Karnataka: Meet 35-Year-Old Woman Pursuing Her PhD In Social Inclusion of Devadasi Youth

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The Logical Indian Crew

Karnataka: Meet 35-Year-Old Woman Pursuing Her PhD In Social Inclusion of Devadasi Youth

Manjula (35) grew up in a Devadasi-dominated environment in Karnataka, where nearly every house in her village had one or two Devadasis, including her own.

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Originally from the remote village of Mudhol in Bagalkote district of Karnataka, Manjula (35) grew up in a Devadasi-dominated environment. Nearly every house in her village had one or two Devadasis, including her own. After being admitted to school, she attended tuition classes given by local students.

She preferred to engage in talks about Swami Vivekananda, the Indian Constitution, and fundamental rights that helped her think about coming out of this system. Manjula is one of the few Devadasi women who completed her higher education.

Forced At A Young Age

Manjula was forced to become a Devadasi when she was studying in Class 10. The New Indian Express quoted her saying, "I resisted when they forced me to become a Devadasi. I threatened to commit suicide and that's when they got scared. My grandmother said that they will allow me to study only if you will make it and take care of your mother".

That is when Manjula decided to work part-time at a private hospital. She said, "I was paid ₹500 per month. I used to spend it on my education and help my mother". After completing her BA at Mudhol, she took up tuitions for children, and an NGO helped her pursue a Masters's degree in Social Work at Udupi, followed by her PhD.

However, Manjula was not allowed to participate in sports or cultural events in high school because of the form where it asked to mention the father's name. She highlighted the problem faced by children of Devadasis around different forms. These forms asked for father details and how people ridiculed them over Devadasis children having many fathers. "I have seen many villagers wanting to quit their jobs and studies for this very reason, there should be some way to deal with the forms," Manjula said.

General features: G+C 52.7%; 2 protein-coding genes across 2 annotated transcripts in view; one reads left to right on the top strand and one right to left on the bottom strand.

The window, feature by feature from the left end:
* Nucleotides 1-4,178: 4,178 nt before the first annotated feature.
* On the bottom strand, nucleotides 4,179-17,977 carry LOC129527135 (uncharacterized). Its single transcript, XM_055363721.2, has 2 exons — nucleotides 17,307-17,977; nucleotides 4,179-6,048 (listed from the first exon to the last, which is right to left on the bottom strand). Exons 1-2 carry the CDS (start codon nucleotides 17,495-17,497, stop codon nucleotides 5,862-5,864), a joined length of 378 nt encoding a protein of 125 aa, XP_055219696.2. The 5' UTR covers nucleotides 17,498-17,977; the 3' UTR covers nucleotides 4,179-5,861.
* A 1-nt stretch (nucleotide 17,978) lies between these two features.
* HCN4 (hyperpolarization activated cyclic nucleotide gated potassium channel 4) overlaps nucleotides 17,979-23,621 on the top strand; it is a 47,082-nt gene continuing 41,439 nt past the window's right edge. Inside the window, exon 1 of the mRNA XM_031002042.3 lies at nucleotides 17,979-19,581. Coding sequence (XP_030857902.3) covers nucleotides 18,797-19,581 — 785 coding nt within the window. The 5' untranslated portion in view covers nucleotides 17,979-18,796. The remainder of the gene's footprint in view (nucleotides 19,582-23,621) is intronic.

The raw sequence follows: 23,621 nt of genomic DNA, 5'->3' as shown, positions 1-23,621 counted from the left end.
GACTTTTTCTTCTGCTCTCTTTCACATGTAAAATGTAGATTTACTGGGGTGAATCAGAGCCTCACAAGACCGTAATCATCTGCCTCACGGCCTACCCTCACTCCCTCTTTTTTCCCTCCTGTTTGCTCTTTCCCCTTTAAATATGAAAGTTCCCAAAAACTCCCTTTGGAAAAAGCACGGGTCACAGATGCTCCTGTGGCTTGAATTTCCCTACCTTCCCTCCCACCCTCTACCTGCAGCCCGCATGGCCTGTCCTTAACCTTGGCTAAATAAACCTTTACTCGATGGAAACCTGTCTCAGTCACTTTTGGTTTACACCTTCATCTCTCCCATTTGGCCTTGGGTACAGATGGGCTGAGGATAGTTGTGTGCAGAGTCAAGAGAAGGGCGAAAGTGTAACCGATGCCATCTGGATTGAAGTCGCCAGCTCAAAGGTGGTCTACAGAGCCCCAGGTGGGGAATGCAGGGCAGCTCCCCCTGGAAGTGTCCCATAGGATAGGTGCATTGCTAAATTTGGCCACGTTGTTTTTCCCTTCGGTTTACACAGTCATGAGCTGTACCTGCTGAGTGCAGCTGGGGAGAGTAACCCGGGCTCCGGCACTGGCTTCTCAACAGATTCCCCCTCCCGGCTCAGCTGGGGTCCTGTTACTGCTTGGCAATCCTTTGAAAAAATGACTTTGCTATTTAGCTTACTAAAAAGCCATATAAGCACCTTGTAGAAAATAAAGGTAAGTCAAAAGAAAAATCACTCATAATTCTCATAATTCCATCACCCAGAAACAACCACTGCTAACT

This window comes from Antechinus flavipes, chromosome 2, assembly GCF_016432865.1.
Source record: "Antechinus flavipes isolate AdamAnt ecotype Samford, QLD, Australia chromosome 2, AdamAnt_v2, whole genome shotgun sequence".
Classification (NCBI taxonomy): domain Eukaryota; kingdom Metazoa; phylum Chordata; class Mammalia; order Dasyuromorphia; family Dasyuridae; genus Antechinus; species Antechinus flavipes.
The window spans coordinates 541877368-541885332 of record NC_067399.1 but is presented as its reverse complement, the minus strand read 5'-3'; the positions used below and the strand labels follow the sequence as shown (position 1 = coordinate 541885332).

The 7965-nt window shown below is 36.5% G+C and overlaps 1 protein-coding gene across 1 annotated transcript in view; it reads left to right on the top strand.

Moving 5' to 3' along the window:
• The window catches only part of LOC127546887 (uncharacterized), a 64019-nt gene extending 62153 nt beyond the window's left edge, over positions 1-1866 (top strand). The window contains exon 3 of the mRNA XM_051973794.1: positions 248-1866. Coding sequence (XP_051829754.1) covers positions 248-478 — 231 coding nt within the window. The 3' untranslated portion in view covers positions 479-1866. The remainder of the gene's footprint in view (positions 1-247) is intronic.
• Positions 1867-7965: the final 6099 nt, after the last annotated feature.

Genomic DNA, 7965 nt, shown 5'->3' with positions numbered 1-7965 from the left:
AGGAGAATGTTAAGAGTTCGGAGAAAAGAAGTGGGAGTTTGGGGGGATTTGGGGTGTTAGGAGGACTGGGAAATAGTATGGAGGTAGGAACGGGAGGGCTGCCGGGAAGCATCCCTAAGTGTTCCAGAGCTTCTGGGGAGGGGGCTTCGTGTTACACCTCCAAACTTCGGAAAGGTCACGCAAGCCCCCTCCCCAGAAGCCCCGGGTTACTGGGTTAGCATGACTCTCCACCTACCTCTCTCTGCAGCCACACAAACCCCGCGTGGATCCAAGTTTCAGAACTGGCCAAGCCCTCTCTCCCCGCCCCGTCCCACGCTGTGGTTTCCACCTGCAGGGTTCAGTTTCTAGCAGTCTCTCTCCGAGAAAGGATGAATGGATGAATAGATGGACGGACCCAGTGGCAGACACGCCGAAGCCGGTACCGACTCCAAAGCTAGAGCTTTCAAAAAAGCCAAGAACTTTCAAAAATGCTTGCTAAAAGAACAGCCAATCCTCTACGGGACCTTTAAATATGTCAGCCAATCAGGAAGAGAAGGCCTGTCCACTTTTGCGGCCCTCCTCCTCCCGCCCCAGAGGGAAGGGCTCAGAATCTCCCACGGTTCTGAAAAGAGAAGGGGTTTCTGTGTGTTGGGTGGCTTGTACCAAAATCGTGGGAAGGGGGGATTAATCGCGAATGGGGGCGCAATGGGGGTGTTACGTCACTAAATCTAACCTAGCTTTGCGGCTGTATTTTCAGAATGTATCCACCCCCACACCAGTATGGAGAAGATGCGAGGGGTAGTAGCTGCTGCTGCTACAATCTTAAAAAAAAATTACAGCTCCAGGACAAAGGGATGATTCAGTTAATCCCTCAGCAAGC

Government Schemes Of No-Use For Devadasis

The state government has a number of schemes aimed at empowering Devadasis, former Devadasis, and their children, but they are not well known. She questioned, " Devadasi community receives pension once in every three or six months, what are they supposed to do?"

Manjula opposes government offices as Devadasi's children were treated badly when asked for the benefits. "A monthly stipend of Rs 2,500 was being paid to the volunteers, but the government halted it, saying there is no Devadasi system now," she said. She further added, "Many of the girls were sent to brothels in Mumbai and Pune. These girls come back either with a child in their hands or with some deadly disease, but no one speaks about it.

She explained that the government could end the system if they educated Devadasis' children for ten years. Interestingly enough, Manjula married a colleague from the NGO, who is encouraging her to pursue her dream of studying.

Also Read- Myanmar: Children Openly Disowned By Parents For Opposing Junta

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Writer : Shriya Handoo
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Editor : Shiva Chaudhary
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Creatives : Shiva Chaudhary